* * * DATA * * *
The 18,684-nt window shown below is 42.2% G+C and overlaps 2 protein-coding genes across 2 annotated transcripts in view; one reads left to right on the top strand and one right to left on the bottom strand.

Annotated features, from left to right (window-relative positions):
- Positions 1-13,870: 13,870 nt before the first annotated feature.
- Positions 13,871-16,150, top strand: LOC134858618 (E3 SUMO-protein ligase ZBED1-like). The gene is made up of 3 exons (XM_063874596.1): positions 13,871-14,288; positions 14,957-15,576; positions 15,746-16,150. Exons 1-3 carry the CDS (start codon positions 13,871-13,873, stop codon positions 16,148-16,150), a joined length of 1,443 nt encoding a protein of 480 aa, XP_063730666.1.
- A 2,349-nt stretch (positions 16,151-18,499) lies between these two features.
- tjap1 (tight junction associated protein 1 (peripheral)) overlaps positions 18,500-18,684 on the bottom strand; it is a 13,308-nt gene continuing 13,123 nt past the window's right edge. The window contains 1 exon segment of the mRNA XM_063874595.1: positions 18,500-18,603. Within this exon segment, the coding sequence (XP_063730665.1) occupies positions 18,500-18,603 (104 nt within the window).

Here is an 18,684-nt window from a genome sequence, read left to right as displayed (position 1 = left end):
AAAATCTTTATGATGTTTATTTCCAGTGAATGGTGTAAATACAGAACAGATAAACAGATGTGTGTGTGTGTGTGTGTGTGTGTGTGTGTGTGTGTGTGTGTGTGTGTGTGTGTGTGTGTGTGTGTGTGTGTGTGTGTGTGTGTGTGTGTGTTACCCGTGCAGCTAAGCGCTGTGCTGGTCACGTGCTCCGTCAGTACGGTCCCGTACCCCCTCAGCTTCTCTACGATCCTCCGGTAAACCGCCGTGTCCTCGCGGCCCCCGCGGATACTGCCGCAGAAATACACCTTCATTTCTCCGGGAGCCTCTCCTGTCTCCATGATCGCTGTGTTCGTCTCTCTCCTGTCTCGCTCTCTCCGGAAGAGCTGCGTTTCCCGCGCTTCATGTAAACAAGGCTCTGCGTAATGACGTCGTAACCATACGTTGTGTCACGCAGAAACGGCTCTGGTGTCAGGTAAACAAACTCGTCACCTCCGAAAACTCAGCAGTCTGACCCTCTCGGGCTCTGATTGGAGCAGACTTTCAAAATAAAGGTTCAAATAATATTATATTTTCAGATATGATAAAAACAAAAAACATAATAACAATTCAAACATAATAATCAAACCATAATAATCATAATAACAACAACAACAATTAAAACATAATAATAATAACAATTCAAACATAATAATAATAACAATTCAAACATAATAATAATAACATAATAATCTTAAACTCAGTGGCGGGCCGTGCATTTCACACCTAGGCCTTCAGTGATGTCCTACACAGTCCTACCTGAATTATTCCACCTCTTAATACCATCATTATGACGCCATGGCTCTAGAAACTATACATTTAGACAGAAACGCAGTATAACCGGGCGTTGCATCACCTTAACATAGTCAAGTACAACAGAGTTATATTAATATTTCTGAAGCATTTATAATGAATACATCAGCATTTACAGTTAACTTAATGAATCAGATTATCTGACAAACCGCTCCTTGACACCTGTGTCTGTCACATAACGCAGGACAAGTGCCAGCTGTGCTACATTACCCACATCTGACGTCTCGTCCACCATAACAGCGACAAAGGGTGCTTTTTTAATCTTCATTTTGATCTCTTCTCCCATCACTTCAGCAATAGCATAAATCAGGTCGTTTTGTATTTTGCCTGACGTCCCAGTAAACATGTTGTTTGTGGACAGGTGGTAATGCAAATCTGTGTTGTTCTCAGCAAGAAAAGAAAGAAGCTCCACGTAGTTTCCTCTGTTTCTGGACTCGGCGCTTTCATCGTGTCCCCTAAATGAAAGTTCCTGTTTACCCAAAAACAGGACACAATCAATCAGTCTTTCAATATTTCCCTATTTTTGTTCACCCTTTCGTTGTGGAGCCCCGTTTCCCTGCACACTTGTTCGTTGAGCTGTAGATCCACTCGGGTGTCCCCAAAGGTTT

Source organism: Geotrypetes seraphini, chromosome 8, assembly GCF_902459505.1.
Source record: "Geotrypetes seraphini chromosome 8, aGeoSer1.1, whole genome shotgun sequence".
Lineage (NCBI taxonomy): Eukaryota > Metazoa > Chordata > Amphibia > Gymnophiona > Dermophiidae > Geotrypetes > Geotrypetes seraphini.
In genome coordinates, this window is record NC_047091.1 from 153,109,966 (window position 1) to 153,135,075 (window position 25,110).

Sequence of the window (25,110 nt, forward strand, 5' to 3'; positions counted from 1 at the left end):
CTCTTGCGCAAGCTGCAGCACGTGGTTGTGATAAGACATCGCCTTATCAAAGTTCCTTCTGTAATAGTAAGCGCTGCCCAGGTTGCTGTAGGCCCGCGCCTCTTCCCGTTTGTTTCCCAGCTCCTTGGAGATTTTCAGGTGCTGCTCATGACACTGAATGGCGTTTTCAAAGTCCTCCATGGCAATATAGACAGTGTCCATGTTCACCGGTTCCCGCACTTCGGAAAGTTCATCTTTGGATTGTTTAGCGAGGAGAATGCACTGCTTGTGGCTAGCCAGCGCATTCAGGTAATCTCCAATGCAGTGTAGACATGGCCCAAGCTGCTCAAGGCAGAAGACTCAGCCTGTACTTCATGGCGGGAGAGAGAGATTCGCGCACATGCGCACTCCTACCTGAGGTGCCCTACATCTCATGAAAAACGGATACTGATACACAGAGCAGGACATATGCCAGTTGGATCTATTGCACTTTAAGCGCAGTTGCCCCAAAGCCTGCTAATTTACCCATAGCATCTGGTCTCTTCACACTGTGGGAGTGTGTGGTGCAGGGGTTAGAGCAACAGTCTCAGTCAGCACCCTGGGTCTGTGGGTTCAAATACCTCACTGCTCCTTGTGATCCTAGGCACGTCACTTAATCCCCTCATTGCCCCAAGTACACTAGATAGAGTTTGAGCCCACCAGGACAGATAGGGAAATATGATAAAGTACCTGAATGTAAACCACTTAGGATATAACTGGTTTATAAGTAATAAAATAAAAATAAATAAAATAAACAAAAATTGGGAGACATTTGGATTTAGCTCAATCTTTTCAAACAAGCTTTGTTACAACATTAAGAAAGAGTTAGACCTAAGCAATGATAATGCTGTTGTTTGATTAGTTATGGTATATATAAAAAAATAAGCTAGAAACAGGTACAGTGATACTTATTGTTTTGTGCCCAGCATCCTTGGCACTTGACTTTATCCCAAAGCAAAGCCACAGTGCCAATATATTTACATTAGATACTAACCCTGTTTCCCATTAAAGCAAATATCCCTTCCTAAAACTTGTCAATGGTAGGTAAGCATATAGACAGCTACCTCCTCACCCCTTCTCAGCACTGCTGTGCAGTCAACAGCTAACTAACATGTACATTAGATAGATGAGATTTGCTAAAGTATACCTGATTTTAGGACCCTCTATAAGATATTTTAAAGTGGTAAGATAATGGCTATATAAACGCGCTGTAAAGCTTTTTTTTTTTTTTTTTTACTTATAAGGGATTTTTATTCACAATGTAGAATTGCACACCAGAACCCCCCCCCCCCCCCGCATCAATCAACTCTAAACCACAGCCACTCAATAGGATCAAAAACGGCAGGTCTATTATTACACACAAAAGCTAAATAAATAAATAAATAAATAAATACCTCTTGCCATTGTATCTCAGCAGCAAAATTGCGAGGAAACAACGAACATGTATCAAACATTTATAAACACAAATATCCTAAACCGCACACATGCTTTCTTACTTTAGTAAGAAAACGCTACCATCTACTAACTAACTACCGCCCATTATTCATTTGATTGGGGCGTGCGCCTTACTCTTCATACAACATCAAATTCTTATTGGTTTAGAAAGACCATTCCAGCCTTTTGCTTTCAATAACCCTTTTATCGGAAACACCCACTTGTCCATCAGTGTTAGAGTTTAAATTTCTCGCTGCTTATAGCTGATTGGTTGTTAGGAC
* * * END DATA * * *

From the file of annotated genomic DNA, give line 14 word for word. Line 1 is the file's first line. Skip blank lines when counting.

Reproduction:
CTCTTGCGCAAGCTGCAGCACGTGGTTGTGATAAGACATCGCCTTATCAAAGTTCCTTCTGTAATAGTAAGCGCTGCCCAGGTTGCTGTAGGCCCGCGCCTCTTCCCGTTTGTTTCCCAGCTCCTTGGAGATTTTCAGGTGCTGCTCATGACACTGAATGGCGTTTTCAAAGTCCTCCATGGCAATATAGACAGTGTCCATGTTCACCGGTTCCCGCACTTCGGAAAGTTCATCTTTGGATTGTTTAGCGAGGAGAATGCACTGCTTGTGGCTAGCCAGCGCATTCAGGTAATCTCCAATGCAGTGTAGACATGGCCCAAGCTGCTCAAGGCAGAAGACTCAGCCTGTACTTCATGGCGGGAGAGAGAGATTCGCGCACATGCGCACTCCTACCTGAGGTGCCCTACATCTCATGAAAAACGGATACTGATACACAGAGCAGGACATATGCCAGTTGGATCTATTGCACTTTAAGCGCAGTTGCCCCAAAGCCTGCTAATTTACCCATAGCATCTGGTCTCTTCACACTGTGGGAGTGTGTGGTGCAGGGGTTAGAGCAACAGTCTCAGTCAGCACCCTGGGTCTGTGGGTTCAAATACCTCACTGCTCCTTGTGATCCTAGGCACGTCACTTAATCCCCTCATTGCCCCAAGTACACTAGATAGAGTTTGAGCCCACCAGGACAGATAGGGAAATATGATAAAGTACCTGAATGTAAACCACTTAGGATATAACTGGTTTATAAGTAATAAAATAAAAATAAATAAAATAAACAAAAATTGGGAGACATTTGGATTTAGCTCAATCTTTTCAAACAAGCTTTGTTACAACATTAAGAAAGAGTTAGACCTAAGCAATGATAATGCTGTTGTTTGATTAGTTATGGTATATATAAAAAAATAAGCTAGAAACAGGTACAGTGATACTTATTGTTTTGTGCCCAGCATCCTTGGCACTTGACTTTATCCCAAAGCAAAGCCACAGTGCCAATATATTTACATTAGATACTAACCCTGTTTCCCATTAAAGCAAATATCCCTTCCTAAAACTTGTCAATGGTAGGTAAGCATATAGACAGCTACCTCCTCACCCCTTCTCAGCACTGCTGTGCAGTCAACAGCTAACTAACATGTACATTAGATAGATGAGATTTGCTAAAGTATACCTGATTTTAGGACCCTCTATAAGATATTTTAAAGTGGTAAGATAATGGCTATATAAACGCGCTGTAAAGCTTTTTTTTTTTTTTTTTTACTTATAAGGGATTTTTATTCACAATGTAGAATTGCACACCAGAACCCCCCCCCCCCCCCGCATCAATCAACTCTAAACCACAGCCACTCAATAGGATCAAAAACGGCAGGTCTATTATTACACACAAAAGCTAAATAAATAAATAAATAAATAAATACCTCTTGCCATTGTATCTCAGCAGCAAAATTGCGAGGAAACAACGAACATGTATCAAACATTTATAAACACAAATATCCTAAACCGCACACATGCTTTCTTACTTTAGTAAGAAAACGCTACCATCTACTAACTAACTACCGCCCATTATTCATTTGATTGGGGCGTGCGCCTTACTCTTCATACAACATCAAATTCTTATTGGTTTAGAAAGACCATTCCAGCCTTTTGCTTTCAATAACCCTTTTATCGGAAACACCCACTTGTCCATCAGTGTTAGAGTTTAAATTTCTCGCTGCTTATAGCTGATTGGTTGTTAGGAC